Eisenhower faces problems at home

On domestic issues, the Eisenhower administration followed a policy which was sometimes described as "Modern Republicanism." One aspect of this policy was the effort to keep government interference in the affairs of states and of private business at a minimum. On the other hand, the basic social and economic legislation developed during the New Deal-Fair Deal era was retained and even expanded in such fields as social security, federal support for education, public housing, slum clearance, and public health activities. Shortly after he took office in January 1953, President Eisenhower approved the transformation of the Federal Security Agency into the Cabinet-level Department of Health, Education, and Welfare. He also supported Congress' action in raising the minimum wage rate from 75 cents to one dollar an hour.

In 1955 labor was encouraged by two other developments: first, the signing into some union-management contracts of a provision requiring employers to pay unemployment benefits as a supplement to the benefits administered by the states; secondly, the merger of two independent trade union federations into the united AFL-CIO with 15 million members. Evidence of corrupt practices in some unions led the AFL-CIO to adopt a strict ethical practices code and caused Congress to pass a law requiring full public disclosure of union financial matters, particularly relating to pension and welfare funds, and guaranteeing union members their democratic rights.

Other domestic problems proved less amenable to solution. New advances in agricultural technology intensified the problem of large farm production in relation to national demand. The Eisenhower administration replaced the existing policy of guaranteeing farmers fixed price supports with a flexible scale intended to encourage farmers to grow crops which were not in surplus. In addition, a "soil bank" program encouraged the use of more land for providing forage, for growing trees, and for reservoirs.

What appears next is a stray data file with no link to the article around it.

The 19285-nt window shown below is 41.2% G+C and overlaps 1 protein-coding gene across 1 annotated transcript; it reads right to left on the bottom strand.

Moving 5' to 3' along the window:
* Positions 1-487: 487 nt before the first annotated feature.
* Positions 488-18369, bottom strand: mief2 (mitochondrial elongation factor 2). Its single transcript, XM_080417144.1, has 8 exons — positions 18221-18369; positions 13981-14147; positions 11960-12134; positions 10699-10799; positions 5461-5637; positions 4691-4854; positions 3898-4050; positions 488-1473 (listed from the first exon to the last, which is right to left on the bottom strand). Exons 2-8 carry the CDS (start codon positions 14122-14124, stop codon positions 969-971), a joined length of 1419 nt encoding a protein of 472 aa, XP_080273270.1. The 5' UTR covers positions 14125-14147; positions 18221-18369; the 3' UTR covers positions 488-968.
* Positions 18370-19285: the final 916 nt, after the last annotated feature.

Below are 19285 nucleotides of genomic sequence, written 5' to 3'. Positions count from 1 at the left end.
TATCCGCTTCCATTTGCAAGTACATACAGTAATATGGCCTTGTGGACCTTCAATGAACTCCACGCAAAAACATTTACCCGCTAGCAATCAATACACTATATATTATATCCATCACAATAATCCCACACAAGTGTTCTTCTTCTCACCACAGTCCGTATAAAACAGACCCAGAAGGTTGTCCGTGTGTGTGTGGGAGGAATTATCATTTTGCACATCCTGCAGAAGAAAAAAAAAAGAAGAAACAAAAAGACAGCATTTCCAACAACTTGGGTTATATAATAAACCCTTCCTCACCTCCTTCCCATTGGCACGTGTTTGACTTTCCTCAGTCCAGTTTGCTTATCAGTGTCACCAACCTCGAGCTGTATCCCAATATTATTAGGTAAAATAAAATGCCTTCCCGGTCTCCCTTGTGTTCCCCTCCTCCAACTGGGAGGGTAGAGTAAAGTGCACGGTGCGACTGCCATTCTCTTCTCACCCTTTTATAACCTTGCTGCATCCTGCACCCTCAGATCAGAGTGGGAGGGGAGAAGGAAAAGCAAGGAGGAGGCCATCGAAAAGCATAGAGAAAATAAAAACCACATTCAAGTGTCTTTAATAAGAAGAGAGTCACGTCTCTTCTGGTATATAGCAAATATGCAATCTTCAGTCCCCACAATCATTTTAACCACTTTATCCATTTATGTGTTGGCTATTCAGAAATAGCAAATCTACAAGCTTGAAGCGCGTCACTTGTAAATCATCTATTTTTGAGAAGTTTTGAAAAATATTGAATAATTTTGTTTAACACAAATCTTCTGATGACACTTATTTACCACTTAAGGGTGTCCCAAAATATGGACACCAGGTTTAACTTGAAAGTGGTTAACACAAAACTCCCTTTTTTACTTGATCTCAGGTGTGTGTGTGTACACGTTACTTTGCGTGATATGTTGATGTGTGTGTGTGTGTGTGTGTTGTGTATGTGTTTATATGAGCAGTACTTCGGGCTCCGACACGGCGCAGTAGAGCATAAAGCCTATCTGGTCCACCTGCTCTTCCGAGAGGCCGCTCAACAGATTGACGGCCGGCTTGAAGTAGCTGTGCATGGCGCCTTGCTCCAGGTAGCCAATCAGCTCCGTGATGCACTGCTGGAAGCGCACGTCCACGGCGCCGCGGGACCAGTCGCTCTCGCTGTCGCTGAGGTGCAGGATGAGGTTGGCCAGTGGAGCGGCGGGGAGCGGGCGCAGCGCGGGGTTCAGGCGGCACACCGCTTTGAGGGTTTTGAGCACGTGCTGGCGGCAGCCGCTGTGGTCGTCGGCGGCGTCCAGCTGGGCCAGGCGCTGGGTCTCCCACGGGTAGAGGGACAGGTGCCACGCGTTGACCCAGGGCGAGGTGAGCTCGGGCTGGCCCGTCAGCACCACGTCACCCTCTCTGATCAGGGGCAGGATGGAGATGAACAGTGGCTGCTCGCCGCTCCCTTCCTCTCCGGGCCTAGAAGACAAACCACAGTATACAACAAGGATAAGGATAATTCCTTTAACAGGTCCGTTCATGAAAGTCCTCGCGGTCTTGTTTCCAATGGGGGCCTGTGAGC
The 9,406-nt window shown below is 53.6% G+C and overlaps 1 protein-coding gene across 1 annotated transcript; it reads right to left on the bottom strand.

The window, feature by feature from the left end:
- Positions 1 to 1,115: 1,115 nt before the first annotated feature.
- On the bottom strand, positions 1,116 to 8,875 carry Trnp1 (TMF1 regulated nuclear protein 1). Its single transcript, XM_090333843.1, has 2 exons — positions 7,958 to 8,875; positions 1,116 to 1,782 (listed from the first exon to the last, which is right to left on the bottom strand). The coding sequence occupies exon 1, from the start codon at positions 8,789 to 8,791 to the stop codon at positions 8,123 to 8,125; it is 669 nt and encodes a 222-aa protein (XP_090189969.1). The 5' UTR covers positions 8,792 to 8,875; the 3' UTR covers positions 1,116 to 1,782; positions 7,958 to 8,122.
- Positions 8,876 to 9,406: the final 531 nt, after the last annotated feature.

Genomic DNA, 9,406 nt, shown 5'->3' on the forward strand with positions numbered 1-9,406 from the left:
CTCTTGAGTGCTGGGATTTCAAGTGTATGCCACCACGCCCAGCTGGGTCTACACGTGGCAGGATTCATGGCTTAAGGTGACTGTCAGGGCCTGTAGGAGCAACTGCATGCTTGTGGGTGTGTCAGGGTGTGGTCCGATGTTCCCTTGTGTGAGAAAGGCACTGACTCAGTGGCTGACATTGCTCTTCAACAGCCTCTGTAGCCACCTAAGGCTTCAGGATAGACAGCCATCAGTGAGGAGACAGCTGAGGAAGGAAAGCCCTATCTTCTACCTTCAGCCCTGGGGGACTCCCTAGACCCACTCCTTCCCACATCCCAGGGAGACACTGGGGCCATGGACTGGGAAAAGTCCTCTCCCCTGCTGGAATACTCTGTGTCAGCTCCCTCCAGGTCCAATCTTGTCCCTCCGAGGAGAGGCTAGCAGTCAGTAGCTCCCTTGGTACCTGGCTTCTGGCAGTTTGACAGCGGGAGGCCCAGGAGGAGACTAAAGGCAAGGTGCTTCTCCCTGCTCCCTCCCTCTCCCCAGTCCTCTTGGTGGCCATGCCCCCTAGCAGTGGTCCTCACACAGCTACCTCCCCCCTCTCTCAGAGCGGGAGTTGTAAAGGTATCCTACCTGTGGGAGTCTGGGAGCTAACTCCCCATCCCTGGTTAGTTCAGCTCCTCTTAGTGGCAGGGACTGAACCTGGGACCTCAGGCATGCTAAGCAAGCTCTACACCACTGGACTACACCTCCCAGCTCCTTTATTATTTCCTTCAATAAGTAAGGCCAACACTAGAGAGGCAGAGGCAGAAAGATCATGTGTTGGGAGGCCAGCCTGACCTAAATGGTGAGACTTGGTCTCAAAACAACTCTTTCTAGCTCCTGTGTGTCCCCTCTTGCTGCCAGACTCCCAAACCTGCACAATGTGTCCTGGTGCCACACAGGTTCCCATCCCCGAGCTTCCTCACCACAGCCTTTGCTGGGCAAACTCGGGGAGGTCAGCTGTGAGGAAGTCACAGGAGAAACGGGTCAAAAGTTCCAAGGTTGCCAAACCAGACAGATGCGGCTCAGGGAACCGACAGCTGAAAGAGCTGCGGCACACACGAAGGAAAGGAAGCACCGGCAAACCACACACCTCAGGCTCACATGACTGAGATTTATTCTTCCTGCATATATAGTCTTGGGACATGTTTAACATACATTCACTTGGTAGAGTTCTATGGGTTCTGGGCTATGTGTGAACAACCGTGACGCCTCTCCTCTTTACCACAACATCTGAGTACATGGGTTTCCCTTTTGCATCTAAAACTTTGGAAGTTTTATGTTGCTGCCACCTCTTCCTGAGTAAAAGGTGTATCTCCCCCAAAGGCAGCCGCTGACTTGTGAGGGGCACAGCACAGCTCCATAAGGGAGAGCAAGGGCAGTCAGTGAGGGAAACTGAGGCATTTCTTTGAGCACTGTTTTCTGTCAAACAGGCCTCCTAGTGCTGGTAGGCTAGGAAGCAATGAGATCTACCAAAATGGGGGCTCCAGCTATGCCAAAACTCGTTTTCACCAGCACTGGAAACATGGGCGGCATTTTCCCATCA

The Eisenhower administration also inherited the problem of protecting the country against subversion, without, at the same time, denying Americans their constitutional rights to freedom of criticism and association, A Congressional subcommittee headed by Senator Joseph McCarthy carried on intensive investigations of possible communist influence in the government, bringing charges against individuals both in and out of government service. Many Americans applauded Senator McCarthy for his efforts, but many others criticized him for what they called his recklessness and his disregard of fair judicial practices. In 1954 his influence declined sharply, partly as a result of a Senate resolution censuring him for some of his actions.

The Eisenhower years saw steady progress toward fuller political, legal and social rights for Negro Americans. More Negroes than ever went to college, voted in elections, owned their own homes and automobiles, held professional or supervisory jobs, and occupied high posts in government. But the most important single development in civil rights during this period was the unanimous Supreme Court decision of 1954 which ruled that state or local laws requiring separate schools for Negro and white children were unconstitutional. Since public schools in the great majority of states were not segregated, this ruling applied mainly to a small number of southern states which had a long tradition of racial segregation. The Supreme Court instructed federal district courts in such areas to require local school authorities to "make a prompt and reasonable start toward full compliance" and to move "with all deliberate speed."

School integration proceeded rapidly in the District of Columbia and some border states, but met strong opposition in the deep South. The sending of federal troops into Little Rock, Arkansas in 1957, after violence had broken out over the issue, was evidence of the government's resolve to enforce court orders for school integration. The granting of full statehood in 1958 and 1959 to Alaska and Hawaii, with their racially diverse populations, was further evidence of the advances made toward social, as well as political, democracy.

Between 1950 and 1960 Americans enjoyed a rising standard of living. Despite an increase in unemployment after the 1957-58 recession, wages continued to rise, business gained momentum, and a spirit of optimism prevailed. The gross national product-the value of all goods and services provided in the nation-rose from 264.7 thousand million dollars in 1950 to 510 thousand million dollars in 1960. The enjoyment of prosperity was tempered, however, by the continuing struggle with world communism and growing international tensions.